Storms that have lashed Europe are "without doubt" the result of climate change, the Dutch prime minister said, as a collection for the badly hit south of the country topped one million euros.
More than 150 people have died in the worst floods in decades in Europe, mostly in Germany, according to the latest toll on Saturday.
Several towns in southern Netherlands suffered damage from flooding this week -- though they were spared the worst seen in Germany and Belgium -- and no deaths have been reported.
Asked late Friday during a visit to the southern province of Limburg whether global warming had contributed to the disaster, Prime Minister Mark Rutte said that was "without a doubt the case".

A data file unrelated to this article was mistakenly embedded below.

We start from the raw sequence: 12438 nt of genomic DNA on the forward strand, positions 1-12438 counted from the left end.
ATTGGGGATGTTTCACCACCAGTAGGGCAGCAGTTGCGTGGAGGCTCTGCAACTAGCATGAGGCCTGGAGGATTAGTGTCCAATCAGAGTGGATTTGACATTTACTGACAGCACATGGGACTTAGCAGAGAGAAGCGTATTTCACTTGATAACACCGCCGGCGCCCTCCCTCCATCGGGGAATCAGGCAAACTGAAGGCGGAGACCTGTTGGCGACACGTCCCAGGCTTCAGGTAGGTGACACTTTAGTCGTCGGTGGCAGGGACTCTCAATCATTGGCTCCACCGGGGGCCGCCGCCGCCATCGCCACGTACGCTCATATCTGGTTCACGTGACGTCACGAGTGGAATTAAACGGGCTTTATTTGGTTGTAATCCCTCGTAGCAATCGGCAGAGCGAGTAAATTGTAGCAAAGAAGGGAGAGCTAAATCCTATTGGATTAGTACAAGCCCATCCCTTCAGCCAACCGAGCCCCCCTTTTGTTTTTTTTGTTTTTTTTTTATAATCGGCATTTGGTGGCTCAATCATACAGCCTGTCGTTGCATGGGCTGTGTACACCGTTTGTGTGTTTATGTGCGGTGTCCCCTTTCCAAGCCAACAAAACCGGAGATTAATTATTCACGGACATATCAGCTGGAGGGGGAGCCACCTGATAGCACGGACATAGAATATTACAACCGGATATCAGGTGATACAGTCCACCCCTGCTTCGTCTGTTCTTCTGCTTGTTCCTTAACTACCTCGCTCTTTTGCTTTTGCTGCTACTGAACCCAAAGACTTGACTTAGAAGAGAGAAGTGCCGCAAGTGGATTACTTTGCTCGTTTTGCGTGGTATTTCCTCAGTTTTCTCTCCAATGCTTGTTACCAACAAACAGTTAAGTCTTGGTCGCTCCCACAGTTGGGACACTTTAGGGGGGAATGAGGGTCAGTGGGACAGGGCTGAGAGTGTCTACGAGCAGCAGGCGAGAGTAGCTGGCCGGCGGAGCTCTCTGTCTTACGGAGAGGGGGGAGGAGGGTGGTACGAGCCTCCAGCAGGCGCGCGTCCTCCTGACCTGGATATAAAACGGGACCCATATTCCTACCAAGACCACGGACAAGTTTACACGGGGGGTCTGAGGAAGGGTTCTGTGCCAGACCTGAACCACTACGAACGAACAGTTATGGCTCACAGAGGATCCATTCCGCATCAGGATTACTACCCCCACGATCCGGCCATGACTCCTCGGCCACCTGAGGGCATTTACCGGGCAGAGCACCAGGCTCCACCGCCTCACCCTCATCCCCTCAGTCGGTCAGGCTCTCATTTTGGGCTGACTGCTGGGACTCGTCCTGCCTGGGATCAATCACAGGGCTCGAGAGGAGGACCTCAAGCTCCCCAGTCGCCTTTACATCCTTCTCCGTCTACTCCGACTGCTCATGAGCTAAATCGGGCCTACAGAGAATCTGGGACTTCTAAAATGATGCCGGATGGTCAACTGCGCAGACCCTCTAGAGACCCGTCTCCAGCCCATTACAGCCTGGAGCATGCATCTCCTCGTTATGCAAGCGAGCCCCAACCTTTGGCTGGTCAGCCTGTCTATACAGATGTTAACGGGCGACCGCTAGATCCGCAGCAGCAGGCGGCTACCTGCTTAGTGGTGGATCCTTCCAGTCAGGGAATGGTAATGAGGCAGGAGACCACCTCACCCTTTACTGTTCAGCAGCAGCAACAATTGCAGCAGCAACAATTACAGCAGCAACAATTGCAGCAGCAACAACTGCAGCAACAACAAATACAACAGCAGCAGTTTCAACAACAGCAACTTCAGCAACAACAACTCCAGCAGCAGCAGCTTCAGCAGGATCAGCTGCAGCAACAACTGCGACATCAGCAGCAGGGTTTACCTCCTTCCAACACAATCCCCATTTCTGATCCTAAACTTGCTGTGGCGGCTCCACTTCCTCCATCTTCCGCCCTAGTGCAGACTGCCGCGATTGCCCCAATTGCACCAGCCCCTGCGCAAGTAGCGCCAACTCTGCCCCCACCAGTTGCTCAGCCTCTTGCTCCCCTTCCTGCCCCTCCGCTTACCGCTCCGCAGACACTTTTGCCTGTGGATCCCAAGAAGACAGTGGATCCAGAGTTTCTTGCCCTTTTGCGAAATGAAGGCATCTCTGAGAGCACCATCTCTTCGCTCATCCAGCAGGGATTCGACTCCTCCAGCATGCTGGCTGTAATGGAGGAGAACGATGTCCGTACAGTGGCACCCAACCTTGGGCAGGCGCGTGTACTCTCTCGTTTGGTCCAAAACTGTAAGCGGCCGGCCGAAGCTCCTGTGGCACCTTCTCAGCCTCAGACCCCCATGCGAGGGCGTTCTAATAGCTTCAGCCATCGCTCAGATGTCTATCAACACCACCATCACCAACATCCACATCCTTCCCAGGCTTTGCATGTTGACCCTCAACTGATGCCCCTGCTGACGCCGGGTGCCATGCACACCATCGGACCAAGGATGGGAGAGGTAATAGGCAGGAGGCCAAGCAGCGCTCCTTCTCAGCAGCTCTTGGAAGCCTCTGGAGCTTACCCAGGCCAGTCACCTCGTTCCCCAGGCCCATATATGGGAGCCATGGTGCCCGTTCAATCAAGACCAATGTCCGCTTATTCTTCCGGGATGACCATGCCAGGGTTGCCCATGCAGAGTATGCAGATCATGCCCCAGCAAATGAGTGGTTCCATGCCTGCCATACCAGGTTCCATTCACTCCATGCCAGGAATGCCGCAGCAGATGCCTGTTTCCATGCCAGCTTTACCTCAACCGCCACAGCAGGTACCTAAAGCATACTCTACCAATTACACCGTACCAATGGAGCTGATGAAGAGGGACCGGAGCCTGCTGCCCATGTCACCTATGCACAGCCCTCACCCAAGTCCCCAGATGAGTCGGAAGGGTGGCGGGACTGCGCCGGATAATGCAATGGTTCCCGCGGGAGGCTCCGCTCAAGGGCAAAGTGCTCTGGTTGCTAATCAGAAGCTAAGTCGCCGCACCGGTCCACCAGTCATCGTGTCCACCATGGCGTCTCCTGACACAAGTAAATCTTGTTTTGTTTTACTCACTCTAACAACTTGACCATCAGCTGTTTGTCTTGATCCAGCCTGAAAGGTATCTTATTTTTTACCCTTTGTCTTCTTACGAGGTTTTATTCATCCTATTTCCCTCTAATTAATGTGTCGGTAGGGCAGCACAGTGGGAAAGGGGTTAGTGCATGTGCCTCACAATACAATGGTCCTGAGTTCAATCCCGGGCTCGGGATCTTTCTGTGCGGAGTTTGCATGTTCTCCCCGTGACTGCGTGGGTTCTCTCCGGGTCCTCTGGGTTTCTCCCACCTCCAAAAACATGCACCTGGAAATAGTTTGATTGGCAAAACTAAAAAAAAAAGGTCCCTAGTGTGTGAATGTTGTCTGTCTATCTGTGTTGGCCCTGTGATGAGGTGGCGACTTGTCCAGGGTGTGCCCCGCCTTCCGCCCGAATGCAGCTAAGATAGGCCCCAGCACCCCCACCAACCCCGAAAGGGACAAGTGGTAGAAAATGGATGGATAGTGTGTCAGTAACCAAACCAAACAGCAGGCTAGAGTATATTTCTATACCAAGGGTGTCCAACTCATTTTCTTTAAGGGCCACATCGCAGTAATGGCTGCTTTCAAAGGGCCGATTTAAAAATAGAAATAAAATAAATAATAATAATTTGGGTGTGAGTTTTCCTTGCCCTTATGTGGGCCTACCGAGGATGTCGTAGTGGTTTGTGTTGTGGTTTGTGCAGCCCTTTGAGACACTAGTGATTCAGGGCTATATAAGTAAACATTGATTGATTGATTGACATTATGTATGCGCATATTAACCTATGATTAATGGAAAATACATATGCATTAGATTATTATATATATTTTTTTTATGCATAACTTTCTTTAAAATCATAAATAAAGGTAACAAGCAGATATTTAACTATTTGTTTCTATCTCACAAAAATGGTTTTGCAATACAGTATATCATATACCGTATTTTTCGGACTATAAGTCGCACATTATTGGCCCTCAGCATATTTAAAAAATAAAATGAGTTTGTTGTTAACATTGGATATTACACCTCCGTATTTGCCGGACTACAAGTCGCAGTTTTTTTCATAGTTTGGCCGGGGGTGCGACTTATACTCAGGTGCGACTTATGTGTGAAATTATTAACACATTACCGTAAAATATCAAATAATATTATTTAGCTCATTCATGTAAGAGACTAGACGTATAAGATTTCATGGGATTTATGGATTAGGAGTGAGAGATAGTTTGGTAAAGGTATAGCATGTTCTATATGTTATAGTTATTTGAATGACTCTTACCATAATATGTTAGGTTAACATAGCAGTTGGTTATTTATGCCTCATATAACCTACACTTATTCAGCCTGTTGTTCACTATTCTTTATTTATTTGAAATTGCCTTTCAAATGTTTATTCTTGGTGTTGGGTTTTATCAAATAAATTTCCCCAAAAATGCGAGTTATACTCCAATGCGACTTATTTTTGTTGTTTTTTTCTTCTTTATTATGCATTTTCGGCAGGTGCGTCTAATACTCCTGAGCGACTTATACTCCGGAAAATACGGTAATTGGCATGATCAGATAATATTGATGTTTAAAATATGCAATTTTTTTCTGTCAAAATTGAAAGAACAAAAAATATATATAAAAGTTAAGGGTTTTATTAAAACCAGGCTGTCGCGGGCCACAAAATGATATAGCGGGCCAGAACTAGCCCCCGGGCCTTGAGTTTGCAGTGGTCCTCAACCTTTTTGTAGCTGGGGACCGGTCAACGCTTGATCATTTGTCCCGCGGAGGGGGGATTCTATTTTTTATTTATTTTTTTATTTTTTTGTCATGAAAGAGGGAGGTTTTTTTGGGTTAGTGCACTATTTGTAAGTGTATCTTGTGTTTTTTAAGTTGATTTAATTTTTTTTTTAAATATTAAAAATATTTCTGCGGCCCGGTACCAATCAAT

"I don't want to make hasty declarations," he said. "But something is really happening, let's be clear."
More than one million euros has been collected for a fund to aid the worst-hit areas in the Netherlands, the ANP news agency reported.
To stop any future flood disasters, "the first thing to do, and fortunately we are doing it in the Netherlands, is to give space to rivers", Rutte said.
After major flooding in 1993 and again in early 1995, when 250,000 people and one million animals had to be evacuated, the Dutch reshaped areas around the rivers.
More than two billion euros was invested to widen riverbanks. The project was completed in 2019.
"We see that neighbouring countries are saying 'we must learn still more from the Dutch to deal with the fact that there will be more water in coming years'," said Rutte.
But the Dutch will also have to "learn lessons" and ask "what more can we do?"